Nézet-Séguin and BRSO Conquer in Elegant Beethoven and Searing Shostakovich at the Proms

02/08/2019

United KingdomUnited Kingdom BBC Prom 15 – Beethoven and Shostakovich: Bavarian Radio Symphony Orchestra / Yannick Nézet-Séguin (conductor), Royal Albert Hall, London, 30.7.2019. (CSa)

BRSO and Yannick Nézet-Séguin (conductor) (c) BBC/Chris Christodoulou

Beethoven – Symphony No.2 in D major

Shostakovich – Symphony No.5 in D minor

After watching his pupil and musical assistant Vernon Hanley conduct a performance of a Bax symphony, the late Sir Adrian Boult noticed that Hanley had moved his right foot twice during the third movement. ‘Was there any particular significance in that?’ asked Sir Adrian. One wonders what the famously undemonstrative conductor would have made of Yannick Nézet-Séguin, the newly appointed Director of the Metropolitan Opera and Principal Conductor of the Philadelphia Orchestra. In particular, what would Sir Adrian have thought of Nézet-Séguin’s exaggerated physicality when conducting the Bavarian Radio Symphony Orchestra in Beethoven’s Symphony No.2, which opened this Prom?  Filling in for an indisposed Mariss Jansons, the young maestro’s beat-less and baton-less direction verged on the ecstatic: dancing, swaying and bouncing on the podium, his arms whipping the orchestra, his hands gesturing dramatically with every musical inflection. I found myself asking whether such seasoned players required, or indeed responded, to this form of micro-managed supervision, when performing a piece so familiar to them? The presentation itself was as faultless and smooth as a plane on auto-pilot. The orchestra’s richly sonorous strings, burnished brass and peerless woodwind played in perfect coordination, and individual detail was carefully observed, especially in the joyous third movement Scherzo and in a breathless final Allegro molto. Yet there was hardly a glance towards the podium for guidance. Perhaps the finer details of interpretation had been hammered out in rehearsal.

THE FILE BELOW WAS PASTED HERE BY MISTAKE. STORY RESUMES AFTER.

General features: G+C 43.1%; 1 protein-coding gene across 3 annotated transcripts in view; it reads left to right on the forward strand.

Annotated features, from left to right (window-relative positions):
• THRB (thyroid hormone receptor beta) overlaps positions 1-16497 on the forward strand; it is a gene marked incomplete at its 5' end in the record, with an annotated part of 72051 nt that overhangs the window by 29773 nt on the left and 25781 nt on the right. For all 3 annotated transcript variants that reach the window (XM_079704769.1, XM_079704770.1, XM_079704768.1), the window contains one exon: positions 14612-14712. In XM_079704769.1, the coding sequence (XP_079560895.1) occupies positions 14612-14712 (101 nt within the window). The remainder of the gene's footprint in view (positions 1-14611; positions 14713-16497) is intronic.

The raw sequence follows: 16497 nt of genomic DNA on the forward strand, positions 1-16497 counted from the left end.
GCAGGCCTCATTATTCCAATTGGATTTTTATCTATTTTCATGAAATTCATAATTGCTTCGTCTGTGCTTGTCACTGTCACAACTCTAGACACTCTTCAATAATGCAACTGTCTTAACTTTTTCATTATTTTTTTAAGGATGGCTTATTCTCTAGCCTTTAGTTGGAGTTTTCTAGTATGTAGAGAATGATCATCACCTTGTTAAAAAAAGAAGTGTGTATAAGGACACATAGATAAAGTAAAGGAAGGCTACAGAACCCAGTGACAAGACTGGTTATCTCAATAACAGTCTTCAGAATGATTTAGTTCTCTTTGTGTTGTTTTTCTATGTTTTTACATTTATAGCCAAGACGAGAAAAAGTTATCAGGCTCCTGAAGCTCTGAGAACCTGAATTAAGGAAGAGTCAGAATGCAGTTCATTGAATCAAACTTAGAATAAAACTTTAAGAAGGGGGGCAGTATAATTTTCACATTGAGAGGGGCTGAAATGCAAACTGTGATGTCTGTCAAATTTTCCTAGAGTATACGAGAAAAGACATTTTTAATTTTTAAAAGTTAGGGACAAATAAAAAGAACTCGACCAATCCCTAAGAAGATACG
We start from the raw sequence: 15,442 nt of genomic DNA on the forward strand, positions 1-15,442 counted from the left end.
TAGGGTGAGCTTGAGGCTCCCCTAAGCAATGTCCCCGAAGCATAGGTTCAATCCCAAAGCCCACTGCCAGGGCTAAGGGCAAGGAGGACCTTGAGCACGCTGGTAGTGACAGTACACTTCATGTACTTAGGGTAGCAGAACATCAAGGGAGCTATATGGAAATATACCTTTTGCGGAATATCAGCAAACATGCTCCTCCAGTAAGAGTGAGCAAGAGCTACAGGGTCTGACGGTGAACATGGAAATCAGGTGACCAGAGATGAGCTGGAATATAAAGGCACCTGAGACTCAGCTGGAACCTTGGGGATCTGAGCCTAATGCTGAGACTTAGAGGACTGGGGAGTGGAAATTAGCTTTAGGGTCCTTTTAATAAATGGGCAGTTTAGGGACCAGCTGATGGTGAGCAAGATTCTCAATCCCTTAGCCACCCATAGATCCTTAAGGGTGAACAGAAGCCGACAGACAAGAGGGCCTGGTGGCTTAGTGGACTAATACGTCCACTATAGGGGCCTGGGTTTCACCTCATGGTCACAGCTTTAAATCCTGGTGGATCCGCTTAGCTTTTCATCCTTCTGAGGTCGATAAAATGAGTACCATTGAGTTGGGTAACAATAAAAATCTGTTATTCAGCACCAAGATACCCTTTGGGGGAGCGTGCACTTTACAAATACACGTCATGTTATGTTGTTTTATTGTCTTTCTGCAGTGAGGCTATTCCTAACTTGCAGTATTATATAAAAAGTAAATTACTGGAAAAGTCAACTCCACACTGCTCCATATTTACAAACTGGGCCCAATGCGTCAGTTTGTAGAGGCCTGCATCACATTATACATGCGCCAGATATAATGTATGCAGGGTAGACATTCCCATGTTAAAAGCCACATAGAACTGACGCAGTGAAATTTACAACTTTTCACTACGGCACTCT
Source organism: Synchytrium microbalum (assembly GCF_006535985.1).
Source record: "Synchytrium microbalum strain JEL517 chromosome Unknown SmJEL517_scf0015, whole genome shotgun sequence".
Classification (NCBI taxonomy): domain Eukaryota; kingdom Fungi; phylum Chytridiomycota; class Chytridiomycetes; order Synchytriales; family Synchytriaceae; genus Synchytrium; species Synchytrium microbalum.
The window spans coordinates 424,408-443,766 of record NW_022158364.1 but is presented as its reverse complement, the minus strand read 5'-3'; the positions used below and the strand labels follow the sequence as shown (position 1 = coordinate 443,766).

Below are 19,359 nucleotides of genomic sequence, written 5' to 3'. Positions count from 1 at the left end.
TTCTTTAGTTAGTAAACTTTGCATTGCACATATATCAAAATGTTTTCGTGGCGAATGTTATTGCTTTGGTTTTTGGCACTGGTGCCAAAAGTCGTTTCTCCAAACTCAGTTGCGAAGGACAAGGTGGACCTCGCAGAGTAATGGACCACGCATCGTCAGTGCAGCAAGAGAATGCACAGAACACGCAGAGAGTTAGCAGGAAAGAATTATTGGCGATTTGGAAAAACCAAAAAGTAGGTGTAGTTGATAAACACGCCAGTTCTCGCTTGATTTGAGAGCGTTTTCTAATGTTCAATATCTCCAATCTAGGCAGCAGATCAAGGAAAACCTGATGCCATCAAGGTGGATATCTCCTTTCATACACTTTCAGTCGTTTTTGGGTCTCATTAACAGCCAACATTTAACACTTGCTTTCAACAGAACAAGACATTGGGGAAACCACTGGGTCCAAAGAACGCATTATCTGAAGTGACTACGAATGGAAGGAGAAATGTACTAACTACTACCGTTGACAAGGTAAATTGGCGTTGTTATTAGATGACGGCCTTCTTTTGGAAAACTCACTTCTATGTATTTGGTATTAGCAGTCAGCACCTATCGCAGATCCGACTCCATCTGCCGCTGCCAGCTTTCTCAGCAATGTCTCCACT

Shostakovich’s Fifth Symphony made up the second part of the evening. Linked by a common thread, Beethoven’s Second and Shostakovich’s mighty Fifth represent outpourings by young men in response to painful and personally tragic events, and both works suggest triumphant resolutions. In Beethoven’s case, his ebullient dance-like Second masked suicidal despair at his encroaching deafness, while Shostakovich’s masterpiece – subversively entitled A Soviet Artist’s Response to Justified Criticism – was written after official denunciation, following the popular success of his opera Lady Macbeth of the Mtsensk District.

Nézet-Séguin appeared more settled after the interval, and his expressive but no less energetic direction appeared more obviously relevant to the BRSO’s performance. The result was transcendent, and revealed the players’ brilliance, both individually and collectively. The fateful introductory chords of the symphony’s opening Moderato gave way to a lyrical melody of deep sadness, followed by a grotesque march, and ended with an elegiac violin solo, beautifully played by Radoslaw Szulc. Balance and clarity – so difficult to achieve in the Royal Albert Hall’s cavernous auditorium – were pretty near perfect, while Nézet-Séguin coaxed from the players textures of astonishing subtlety.

The second movement Allegretto – with its raucous horns, delicate passages for harp, violin and cello, and trio for strings, flute and bassoon – was perfectly realised, and contrasted to great effect with the swelling sadness of the strings in the third movement, a haunting and tragic Largo.

The symphony ended with a no-holds barred rendition of the shrill, dystopian Allegro non troppo. ‘It’s as if someone were beating you with a stick and saying “Your business is rejoicing” …and you rise, shaky, and go marching off, muttering “Our business is rejoicing…”, wrote Shostakovich in his memoirs Testimony. As the final bars died away, the audience’s roaring approval should have been confused with rejoicing. Still on an emotional knife edge, they needed some form of solace. This came in the form of a calming encore, played with translucent beauty – ‘Dawn on the Moscow River’ from Mussorgsky’s opera Khovanshchina.

Chris Sallon

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